Archive for July, 2011

July 25, 2011

The First Harvest: A lone cucumber

This summer, I planted a few herbs in my apartment’s shared backyard along with a baby cucumber.  The sage, basil, and chives are doing quite well despite the short hours of direct sunlight.  The cucumber plant started out three inches tall with two small leaves and has grown at astronomical rates.  Some days I would even find a tiny tendril in the morning and within just a few hours it had stretched across to the stake and twirled around in tight little spirals.  Our plant is covered in flowers, but many of them are male.

I didn’t know that cucumbers were diclinous plants.  Diclinous plants produce two different types of flowers within the same plant, and in the case of the cucumber, a disproportionate number of males.  For every ten to twenty male flowers the cucumber plant makes, one female flower will grow.  Because our plant is not too large, it only has two female flowers so far.  We’ve got lots of pollen, but few pistils, ovaries, and eggs to turn that pollen into a juicy cucumber.

It’s taken a couple months, but finally one of the female flowers’ ovaries have swollen into a full-grown fruit. Because this is a Bush Pickle variety of cucumber, it’s shape is short and chubby.  I wasn’t sure if it was ready for picking since it was a little wimpy on the end, but I figured it was quite thick on top already.

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July 20, 2011

Street Fairs and Liquiteria

One brisk Saturday afternoon in April, I stumbled out of the apartment to check out the Second Avenue Street Fair.  Unlike many bitter New Yorkers, I still find street fairs entertaining and fun.  Sure they’re all incredibly similar, but it’s still fun to stroll around with a friend while people-watching and soaking up the sun.  Unfortunately, the fairs also offer up sub-par greasy food, which I learned after I wasted $4 on an inedible snack.  Much to my disappointment I discovered that in New York, many food stands fry up a bunch of zeppoles at once and then serve cold, flavorless greaseballs to unsuspecting customers.  I have fond memories of eating piping hot dough sprinkled with powdered sugar at carnivals in my high school days on Long Island.  Either way, I’m better off.  There’s not a nutritionally redeeming quality of fried dough and it’s probably best to avoid it.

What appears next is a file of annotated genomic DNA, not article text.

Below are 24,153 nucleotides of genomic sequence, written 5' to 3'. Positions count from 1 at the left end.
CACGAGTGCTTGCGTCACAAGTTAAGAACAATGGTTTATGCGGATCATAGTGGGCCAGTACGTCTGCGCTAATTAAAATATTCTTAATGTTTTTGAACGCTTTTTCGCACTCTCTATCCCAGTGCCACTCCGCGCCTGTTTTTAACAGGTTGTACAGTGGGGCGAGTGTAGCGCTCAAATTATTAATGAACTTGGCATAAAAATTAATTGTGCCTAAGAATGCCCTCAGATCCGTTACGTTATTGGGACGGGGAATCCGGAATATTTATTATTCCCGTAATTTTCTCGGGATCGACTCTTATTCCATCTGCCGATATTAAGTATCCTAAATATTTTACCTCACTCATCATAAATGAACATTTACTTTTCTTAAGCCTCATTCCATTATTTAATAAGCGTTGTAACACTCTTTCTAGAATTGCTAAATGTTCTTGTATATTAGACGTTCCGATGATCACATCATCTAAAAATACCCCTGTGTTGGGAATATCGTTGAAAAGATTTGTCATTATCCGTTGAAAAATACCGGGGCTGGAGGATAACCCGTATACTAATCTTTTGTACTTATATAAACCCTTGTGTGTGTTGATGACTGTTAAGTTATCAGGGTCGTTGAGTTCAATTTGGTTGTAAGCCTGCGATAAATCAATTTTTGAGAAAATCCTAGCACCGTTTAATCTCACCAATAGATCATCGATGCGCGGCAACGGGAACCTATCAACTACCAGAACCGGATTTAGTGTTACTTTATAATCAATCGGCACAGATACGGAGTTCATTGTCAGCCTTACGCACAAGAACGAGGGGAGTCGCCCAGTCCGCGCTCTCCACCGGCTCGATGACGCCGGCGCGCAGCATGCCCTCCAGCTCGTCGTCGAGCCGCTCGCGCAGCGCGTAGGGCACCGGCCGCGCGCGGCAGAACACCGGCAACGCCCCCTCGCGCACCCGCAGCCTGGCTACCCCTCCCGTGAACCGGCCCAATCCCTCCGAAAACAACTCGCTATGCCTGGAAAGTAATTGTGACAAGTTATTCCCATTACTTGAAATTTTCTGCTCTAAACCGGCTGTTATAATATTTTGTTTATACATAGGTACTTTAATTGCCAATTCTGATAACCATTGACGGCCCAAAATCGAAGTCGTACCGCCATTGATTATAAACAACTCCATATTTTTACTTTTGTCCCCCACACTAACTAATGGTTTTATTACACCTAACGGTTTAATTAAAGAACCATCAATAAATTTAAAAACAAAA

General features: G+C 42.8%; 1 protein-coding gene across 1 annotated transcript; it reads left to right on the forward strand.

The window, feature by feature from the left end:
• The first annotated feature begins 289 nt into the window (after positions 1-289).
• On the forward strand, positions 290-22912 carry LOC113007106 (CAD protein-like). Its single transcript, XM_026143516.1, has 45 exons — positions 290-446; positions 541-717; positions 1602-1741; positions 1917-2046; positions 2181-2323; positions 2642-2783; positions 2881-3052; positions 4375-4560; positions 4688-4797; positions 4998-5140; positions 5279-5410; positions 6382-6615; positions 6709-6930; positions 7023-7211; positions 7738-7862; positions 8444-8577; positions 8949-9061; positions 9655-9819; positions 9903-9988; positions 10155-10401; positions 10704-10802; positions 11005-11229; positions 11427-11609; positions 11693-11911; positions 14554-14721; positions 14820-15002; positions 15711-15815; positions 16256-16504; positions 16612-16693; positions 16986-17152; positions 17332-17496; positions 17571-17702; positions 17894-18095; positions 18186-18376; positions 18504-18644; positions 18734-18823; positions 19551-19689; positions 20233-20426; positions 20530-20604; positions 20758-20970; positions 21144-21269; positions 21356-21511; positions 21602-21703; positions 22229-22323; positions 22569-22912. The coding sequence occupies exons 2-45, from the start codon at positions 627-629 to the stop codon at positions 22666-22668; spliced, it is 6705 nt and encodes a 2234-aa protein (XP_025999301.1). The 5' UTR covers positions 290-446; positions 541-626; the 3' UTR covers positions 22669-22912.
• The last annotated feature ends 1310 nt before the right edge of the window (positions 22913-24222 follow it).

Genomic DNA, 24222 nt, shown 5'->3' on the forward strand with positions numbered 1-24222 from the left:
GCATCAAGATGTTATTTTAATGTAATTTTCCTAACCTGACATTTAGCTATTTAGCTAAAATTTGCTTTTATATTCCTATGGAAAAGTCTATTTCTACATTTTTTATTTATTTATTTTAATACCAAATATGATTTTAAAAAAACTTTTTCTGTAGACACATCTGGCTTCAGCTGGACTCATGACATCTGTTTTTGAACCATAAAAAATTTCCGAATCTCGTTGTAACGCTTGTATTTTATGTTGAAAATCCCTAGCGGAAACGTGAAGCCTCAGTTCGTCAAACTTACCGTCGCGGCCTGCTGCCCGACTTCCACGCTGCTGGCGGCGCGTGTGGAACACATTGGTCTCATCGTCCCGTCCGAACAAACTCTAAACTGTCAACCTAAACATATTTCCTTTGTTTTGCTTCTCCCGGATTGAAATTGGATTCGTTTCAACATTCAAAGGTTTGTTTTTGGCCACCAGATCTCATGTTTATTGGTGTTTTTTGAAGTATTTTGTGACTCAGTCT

While wandering around that sunny Saturday I came upon a bustling storefront.  It appeared to be an organic vegan juice bar and a popular one at that.  I had lost my appetite due to the upsetting zeppole incident (ironic since I still hadn’t eaten), so I took note of the building and planned on going back.

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July 16, 2011

What’s My Blueprint

While munching on a cucumber salad, sauteed string beans, tuscan white beans and baked zucchini, I contemplate my next steps.  I made a big decision just a few weeks ago, prompted by some self reflection.   As I consider my upcoming days, I think about “passion.”  Everyone talks about “following your passion,” but I’ve come to learn most people have more than one.  Books and movies often showcase a character who has an intense dedication to one pursuit, and there are the fortunate few real people I’ve met who have a similarly clear directive.  Somehow I don’t feel that way and I know I’m not alone.

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July 11, 2011

Skinny Summer Squash

Mmm, summer squash.  I love it.  Zucchini, yellow crookneck, pattypan… they’re all so tasty and filling, too.  One raw cup is only 25 calories.  Sauté a small shallot with two teaspoons of extra virgin olive oil in a large pan, throw in two cups of the summer squash, and within minutes you have a heaping bowl of deliciousness for just 150 calories.  It also has healthy doses of:

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